(1933-) English zoologist who has studied the various processes involved in flight. He discovered that many migratory birds have minimal energy reserves and must stop to feed at regular intervals. The destruction of the intermediate feeding places of these birds could lead to their extinction, even if their summer and winter quarters are conserved.
Pennycuick was born in Virginia Water, Surrey, and studied at Oxford and Cambridge. In 1964 he became a lecturer at Bristol University, with a break 1971–73 spent researching at Nairobi University in Kenya.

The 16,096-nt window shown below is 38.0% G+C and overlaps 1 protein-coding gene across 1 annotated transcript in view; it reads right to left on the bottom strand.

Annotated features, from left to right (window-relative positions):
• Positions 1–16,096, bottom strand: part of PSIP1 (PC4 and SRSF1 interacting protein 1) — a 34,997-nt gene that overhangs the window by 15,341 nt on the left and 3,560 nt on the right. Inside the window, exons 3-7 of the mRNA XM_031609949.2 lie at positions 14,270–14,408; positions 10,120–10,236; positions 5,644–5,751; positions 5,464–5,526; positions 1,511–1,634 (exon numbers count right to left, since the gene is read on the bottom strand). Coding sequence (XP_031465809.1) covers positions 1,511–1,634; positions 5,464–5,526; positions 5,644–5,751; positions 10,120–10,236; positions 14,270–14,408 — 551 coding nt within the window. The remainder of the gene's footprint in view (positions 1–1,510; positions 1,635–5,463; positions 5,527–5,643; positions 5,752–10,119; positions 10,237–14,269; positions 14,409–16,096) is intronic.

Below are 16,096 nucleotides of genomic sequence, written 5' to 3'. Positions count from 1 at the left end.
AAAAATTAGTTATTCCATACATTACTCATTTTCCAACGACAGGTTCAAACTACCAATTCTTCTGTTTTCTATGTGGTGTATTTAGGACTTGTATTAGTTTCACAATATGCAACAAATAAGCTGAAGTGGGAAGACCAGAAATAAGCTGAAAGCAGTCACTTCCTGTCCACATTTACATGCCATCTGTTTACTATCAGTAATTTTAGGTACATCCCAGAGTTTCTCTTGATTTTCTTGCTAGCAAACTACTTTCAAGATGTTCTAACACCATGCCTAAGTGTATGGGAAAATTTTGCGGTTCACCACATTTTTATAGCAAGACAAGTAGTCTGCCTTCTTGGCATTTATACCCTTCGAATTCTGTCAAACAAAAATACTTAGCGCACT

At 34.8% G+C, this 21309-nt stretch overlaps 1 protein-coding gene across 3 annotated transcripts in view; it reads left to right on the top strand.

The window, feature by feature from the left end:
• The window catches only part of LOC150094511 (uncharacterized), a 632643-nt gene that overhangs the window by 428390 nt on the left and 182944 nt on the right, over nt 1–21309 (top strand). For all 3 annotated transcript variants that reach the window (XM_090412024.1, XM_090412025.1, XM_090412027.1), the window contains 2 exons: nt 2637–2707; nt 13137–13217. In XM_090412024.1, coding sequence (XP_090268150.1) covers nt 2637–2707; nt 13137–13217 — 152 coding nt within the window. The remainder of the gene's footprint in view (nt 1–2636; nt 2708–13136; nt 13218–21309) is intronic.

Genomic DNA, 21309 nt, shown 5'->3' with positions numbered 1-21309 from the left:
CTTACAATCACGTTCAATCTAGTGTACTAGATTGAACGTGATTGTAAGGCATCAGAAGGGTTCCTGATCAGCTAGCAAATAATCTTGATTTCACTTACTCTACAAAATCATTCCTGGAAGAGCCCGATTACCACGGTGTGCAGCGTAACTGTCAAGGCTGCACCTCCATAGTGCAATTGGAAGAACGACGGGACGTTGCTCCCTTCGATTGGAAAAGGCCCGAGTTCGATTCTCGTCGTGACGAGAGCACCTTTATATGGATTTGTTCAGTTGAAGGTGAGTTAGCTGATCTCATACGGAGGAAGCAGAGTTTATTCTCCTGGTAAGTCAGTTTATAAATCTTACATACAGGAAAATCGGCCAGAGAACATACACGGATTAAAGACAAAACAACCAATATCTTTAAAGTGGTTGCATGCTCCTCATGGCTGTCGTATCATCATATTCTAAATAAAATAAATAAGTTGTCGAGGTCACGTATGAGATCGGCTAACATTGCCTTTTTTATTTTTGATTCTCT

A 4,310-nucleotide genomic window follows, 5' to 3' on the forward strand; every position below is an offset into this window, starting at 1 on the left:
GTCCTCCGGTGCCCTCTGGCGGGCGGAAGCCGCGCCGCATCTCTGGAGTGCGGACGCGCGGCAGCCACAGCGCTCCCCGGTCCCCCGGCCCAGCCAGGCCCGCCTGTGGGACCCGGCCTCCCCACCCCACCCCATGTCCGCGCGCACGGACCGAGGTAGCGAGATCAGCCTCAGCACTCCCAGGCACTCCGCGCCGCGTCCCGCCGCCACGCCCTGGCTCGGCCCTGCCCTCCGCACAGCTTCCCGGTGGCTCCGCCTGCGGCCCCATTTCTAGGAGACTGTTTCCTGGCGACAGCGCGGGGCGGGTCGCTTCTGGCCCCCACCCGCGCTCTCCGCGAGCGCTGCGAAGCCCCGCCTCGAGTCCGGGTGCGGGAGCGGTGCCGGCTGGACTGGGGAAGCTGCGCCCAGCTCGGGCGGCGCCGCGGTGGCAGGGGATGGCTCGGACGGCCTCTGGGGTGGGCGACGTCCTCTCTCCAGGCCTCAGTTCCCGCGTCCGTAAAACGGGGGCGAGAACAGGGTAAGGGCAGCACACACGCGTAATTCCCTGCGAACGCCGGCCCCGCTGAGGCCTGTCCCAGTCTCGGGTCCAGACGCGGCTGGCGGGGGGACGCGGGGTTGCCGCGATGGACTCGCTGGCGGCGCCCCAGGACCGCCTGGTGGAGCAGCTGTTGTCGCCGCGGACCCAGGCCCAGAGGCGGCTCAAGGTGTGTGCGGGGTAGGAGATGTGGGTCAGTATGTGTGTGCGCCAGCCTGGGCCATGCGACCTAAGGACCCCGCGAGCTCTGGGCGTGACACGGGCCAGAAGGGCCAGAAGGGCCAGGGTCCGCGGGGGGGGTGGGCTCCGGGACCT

Pennycuick's research is unusual in that it interrelates an extremely large number of factors and therefore gives a very detailed account of flight. In flying vertebrates, for example, he has investigated the mechanics of flapping; the aerodynamic effects of the feet and tail; the physiology of gaseous exchange; heat disposal; the relationship between the size and anatomy of a flying creature and the power it develops; and the frequency of wing beats.
Pennycuick has also hypothesized that migratory birds navigate using the Sun's altitude and its changing position.